There’s already been plenty of guff about the update to iPhone software that will be announced next week, and how it will finally address issues that have been waved in the faces of owners of said phones as fairly basic weaknesses.
I’ll try not to spend too long on the subject, then. There are just a couple of things I wanted to briefly discuss.
So, we finally get MMS. So what. If I want to send someone a photo from the phone, I email it. I’ve had perhaps three MMS links sent to me in the 18 months or so that I’ve owned an iPhone. Don’t miss that bit of functionality, but then I’ve not been 15 for a very long time.
Cut and paste is of course desperately important. Since I moved to WordPress last year, more and more posts on the blog have been at least first draft generated on the phone, using the excellent free app. And I use SyncBook as a form of jotter now almost daily, dropping notes back to the Mac as .rtf files with no fuss at all.
So, it’s become a writing tool, and the announcement that iPhone 3.0 would allow Bluetooth sync with devices other than earphones is the most important bit of news for me. If I could use the phone with a small wireless keyboard, then it suddenly becomes my go-to portable writing tool, and I don’t have to lug the laptop around with me.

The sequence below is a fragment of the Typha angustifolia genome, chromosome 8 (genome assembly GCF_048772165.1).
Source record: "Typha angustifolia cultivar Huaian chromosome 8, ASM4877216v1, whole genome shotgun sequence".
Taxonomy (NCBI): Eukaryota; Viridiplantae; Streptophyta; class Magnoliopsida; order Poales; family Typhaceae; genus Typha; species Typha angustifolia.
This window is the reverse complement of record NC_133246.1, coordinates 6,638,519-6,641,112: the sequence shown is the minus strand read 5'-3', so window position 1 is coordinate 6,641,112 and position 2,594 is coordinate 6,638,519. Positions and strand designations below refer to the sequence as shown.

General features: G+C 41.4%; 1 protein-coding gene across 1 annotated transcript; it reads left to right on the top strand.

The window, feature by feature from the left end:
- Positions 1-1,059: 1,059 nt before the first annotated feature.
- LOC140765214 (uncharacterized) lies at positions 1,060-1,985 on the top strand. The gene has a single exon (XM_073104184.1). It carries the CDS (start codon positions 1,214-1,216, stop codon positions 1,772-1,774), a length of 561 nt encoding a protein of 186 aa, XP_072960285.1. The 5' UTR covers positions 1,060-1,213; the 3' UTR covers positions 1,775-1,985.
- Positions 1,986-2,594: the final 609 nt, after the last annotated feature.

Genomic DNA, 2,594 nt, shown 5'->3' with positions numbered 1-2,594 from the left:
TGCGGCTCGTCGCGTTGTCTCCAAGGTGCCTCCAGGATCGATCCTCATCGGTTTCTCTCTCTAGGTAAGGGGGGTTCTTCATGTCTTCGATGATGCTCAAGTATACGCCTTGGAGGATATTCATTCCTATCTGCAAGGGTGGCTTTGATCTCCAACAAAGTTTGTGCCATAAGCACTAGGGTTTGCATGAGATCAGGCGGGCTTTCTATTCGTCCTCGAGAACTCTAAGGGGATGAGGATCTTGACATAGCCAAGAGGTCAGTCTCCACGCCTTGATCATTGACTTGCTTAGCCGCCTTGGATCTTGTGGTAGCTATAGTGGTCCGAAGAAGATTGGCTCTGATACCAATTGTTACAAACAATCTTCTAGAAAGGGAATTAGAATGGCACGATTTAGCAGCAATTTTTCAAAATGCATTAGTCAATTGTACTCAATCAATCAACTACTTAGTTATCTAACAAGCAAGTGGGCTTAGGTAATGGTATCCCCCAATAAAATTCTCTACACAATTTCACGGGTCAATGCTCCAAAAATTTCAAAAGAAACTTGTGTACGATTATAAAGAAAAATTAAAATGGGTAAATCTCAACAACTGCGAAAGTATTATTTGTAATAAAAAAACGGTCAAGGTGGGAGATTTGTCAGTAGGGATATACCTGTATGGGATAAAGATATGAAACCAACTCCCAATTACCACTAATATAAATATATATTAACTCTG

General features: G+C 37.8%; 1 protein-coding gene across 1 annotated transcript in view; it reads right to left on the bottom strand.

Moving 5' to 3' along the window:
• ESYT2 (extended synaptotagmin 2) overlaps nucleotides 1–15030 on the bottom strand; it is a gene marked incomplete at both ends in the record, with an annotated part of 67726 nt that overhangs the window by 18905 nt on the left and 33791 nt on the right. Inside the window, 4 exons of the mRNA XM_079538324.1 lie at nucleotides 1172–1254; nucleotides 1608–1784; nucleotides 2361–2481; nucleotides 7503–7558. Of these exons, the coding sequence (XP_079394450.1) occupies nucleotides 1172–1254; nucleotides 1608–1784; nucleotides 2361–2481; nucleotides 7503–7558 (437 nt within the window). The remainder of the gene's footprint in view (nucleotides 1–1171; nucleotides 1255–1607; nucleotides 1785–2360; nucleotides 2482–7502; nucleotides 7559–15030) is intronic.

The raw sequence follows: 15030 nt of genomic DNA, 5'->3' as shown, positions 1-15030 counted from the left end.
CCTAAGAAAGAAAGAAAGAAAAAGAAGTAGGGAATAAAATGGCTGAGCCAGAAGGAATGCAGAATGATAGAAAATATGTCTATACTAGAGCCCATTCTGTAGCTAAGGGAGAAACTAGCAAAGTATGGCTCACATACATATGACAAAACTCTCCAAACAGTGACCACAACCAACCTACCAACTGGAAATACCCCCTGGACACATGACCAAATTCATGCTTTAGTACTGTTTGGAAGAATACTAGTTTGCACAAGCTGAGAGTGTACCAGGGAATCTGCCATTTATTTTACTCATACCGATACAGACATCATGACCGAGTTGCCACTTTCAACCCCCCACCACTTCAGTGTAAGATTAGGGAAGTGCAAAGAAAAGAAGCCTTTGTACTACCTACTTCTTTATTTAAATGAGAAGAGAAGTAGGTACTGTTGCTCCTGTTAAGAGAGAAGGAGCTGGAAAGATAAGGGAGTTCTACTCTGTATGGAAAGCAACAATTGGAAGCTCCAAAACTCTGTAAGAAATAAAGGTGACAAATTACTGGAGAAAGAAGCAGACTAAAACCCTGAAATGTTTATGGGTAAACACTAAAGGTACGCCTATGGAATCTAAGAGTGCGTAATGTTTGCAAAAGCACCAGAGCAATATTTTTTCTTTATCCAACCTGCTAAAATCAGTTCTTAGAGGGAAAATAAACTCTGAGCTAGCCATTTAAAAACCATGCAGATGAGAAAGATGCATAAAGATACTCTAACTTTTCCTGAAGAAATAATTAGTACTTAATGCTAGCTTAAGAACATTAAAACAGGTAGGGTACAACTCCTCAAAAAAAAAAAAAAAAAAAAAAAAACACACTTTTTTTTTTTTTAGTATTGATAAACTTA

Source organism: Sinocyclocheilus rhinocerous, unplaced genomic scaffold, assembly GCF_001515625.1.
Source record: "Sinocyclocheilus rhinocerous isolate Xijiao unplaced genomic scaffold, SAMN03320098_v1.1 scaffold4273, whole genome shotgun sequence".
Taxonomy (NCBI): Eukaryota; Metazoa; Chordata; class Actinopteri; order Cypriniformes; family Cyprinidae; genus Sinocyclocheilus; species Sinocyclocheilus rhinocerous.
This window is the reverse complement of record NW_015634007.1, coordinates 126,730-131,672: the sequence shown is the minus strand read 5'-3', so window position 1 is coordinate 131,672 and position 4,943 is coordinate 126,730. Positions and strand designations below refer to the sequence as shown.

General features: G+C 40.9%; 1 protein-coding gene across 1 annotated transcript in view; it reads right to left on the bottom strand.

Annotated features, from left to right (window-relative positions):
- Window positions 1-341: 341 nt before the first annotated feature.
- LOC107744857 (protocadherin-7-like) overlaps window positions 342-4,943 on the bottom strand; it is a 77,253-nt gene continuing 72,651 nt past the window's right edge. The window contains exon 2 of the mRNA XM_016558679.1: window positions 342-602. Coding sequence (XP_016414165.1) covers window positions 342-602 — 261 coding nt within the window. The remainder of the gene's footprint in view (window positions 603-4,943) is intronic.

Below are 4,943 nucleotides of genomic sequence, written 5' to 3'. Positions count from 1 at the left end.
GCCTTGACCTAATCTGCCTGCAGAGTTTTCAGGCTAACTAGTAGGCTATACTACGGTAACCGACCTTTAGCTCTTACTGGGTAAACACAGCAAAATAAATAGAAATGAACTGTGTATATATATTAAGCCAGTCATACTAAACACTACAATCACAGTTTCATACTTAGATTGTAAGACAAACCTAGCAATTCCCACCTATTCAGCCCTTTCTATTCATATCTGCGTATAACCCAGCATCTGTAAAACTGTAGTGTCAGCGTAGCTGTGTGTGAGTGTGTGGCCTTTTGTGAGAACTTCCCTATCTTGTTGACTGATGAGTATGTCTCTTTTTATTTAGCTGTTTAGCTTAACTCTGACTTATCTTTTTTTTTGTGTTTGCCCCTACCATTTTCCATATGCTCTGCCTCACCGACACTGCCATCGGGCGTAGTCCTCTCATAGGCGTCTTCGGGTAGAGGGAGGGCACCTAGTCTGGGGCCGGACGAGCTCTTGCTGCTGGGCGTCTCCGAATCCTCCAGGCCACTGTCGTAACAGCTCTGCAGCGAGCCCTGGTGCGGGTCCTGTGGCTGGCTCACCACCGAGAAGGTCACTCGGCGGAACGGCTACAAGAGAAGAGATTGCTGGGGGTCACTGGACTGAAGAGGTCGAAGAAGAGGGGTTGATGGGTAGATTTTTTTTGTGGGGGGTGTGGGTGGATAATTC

This kind of functionality has been around for smartphones for a while, (Warren Ellis used a Palm attached to a fold-out for quite a while, as I recall, as did an august member of my writing group – an arrangement he called the Economy Laptop) so it’s about darn time that Apple stepped up and offered it to me. After all, it’s not like they don’t already make a Bluetooth-equipped keyboard that would fit very snugly in a small rucky or *ahem* manbag.
I’ve been considering a netbook as a mobile writing solution for a little while, but this would seem a cheaper option that integrates much more snugly with the way I work now.
I don’t have a problem with the touch keyboard that lives in the phone, per se. I’ve learnt that it’s best to relax and let error correction take care of a lot of the bumpy bits, and it’s right a lot more often than it’s wrong. Although I have to admit, proofing is even more vital for the occasional fubar. And of course, I’m not as fast as I would be on a regular keyboard, although not by as wide a margin as you might imagine.
A seperate keyboard would sort me out nicely for writing on the train, which is quickly becoming my principal chunk of thinking time. Who knows, if that arrangement works out I might even contemplate doing chunks of this years NaNoWriMo on it.
Roll on next week, then…